“It might be helpful to think of the customer as a character in a board game, and the company the designer leading the way,” wrote CRM Magazine Associate Editor Oren Smilansky last June. “It’s the company's duty to make sure that character proceeds though the board successfully and meets their ultimate objective.”
If we’re doing this right — if we’re treating the metaphor, and all its offspring, the way they were originally intended — then is there such a thing as “off-course?”
“I think of it this way,” responded Pattek: “If you think about understanding your customer’s lifecycle, and where they are at different touchpoints across that journey — what questions are they trying to answer and what content do they need to answer that question? — the way CMOs should be thinking about their go-to-market strategy is actually, anticipating what customers need at each stage of that lifecycle, and being there to answer the question.”
Put another way, the customer isn’t really a passenger on this journey, a wooden token in a modern extrapolation of the “Game of Life.”
“What you do want to avoid,” she continued,” is what I think of as leakage.
“If you’re not providing the value that customers need at each stage of that process, they will turn away from you and disengage. ‘Leading the journey’ is more the way that I think about it: How do you keep customers engaged throughout that entire process, so that you are able to advance the process, and meet customers’ needs with a positive customer experience, to then drive them further through that journey?”
Defining every point of the customer journey is actually not the point of mapping at all, said Pattek, defying most third-party extrapolations of the concept.
Rather, think of the mapping process more the way Lewis & Clark may have considered the exploration of the western half of the continent: as several successive acts of anticipation, which coalesce into a strategy about how best to respond, and a tack for responding to where the journey is led next.
This metaphor itself will have a next stage, as Pattek revealed to CMSWire. At a forthcoming Forrester executive client event, she and her firm will reveal what’s being called the customer-obsessed operating model.
“It’s aligning the organization to, what are the cultural, people, process, and technology areas that need to be addressed,” she explained, “to now start shifting the way an organization operates and functions across all the different areas, to anticipate and understand how customers work, and respond to them.”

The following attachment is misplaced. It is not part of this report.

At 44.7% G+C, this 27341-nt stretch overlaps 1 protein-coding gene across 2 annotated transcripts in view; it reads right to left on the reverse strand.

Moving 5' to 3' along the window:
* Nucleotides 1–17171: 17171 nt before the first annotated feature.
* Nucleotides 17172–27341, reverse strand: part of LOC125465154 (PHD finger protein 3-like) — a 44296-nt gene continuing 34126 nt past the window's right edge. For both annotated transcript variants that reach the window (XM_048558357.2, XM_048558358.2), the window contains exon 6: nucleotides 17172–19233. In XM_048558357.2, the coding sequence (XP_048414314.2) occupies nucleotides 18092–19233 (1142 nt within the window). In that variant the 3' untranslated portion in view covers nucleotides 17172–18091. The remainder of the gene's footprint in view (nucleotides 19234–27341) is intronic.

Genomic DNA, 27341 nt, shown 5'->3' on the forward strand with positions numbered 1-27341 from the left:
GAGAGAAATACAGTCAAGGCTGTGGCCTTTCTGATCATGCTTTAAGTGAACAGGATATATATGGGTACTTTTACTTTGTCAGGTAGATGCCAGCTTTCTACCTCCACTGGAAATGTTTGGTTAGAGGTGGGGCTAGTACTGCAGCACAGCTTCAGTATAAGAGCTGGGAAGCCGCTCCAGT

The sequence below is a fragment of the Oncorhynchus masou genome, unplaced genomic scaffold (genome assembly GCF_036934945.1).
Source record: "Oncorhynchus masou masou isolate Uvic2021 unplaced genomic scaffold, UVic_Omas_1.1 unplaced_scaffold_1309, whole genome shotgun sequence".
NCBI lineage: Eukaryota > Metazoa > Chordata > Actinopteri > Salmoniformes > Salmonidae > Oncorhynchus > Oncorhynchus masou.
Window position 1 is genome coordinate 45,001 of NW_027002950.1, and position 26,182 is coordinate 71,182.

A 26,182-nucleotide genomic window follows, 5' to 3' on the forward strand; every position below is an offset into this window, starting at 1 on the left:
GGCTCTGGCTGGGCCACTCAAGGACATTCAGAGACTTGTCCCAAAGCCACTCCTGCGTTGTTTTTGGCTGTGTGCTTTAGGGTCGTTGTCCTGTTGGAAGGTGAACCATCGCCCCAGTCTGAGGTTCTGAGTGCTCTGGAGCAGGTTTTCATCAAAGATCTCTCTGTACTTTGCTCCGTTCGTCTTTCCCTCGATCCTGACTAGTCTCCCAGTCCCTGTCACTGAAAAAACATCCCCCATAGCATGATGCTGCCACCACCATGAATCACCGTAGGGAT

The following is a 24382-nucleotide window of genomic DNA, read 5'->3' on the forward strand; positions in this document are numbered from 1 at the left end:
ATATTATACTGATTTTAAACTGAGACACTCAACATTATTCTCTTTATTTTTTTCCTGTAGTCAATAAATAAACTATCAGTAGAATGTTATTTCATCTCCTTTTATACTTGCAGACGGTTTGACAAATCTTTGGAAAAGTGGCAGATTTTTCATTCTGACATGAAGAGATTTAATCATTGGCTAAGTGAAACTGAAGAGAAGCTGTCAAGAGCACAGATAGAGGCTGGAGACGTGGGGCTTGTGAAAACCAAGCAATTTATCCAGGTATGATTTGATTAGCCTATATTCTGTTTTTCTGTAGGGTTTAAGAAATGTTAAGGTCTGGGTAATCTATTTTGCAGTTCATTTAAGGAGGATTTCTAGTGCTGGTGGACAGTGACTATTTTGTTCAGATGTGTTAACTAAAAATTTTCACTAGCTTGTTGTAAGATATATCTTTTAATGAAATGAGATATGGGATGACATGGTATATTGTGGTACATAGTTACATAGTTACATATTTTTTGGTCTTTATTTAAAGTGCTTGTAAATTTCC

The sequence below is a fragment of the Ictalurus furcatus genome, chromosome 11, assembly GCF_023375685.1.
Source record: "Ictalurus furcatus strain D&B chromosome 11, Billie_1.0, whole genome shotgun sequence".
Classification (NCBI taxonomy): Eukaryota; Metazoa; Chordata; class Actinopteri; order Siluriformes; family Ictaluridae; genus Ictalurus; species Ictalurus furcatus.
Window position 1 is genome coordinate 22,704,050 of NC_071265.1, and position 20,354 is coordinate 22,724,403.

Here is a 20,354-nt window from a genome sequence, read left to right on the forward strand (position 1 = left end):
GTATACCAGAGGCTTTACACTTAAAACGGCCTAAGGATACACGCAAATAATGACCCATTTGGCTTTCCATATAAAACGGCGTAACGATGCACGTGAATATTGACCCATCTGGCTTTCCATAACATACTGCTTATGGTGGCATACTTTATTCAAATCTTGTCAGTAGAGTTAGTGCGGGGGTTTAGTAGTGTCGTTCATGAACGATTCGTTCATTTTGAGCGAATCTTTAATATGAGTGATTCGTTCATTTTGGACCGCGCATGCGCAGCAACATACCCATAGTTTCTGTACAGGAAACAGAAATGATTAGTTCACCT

Forrester Research will be developing this model around the four elements Pattek listed, with technology (or, as we put it here, DX) being just one of these pillars. The firm will be examining the various digital tools that organizations can put to use at each stage of this reformed journey mapping itinerary.
Then Pattek and her colleagues will be producing what could prove to be a milestone piece for Forrester, which she describes for now as, “rethinking the strategy from the outside in... that talks to the roles that CMOs, CIOs, and business unit leaders play in redefining what the company strategy should be, from a customer-obsessed perspective.”
Journey’s End: Update
This Nov. 14 to 16, at the Radisson Blu Aqua hotel in Chicago, CMSWire will sponsor three solid days of all-out discussion and introspection on the topics related to digital customer experience delivery.
DX Summit 2016 will feature Forrester’s Mark Grannan, plus numerous other industry leaders in the DX space including: Tony Byrne, founder and CEO of Real Story Group; Bruno Herrmann, director of Globalization at The Nielsen Company; Deb Lavoy, founder and CEO of Narrative Builders; Meghan Walsh, senior director, Global Marketing at Hilton Worldwide; and Brian Solis, principal analyst at Altimeter, a Prophet company.
We hope to see you there.
For More Information:
- DX Digest: Mark Grannan on Digital Experience Integration
- DX Digest: Mike Hughes on Customer Journey Mapping
- DX Digest: Mark Grannan on Core Services Architecture
- Forrester: Move Faster on App Development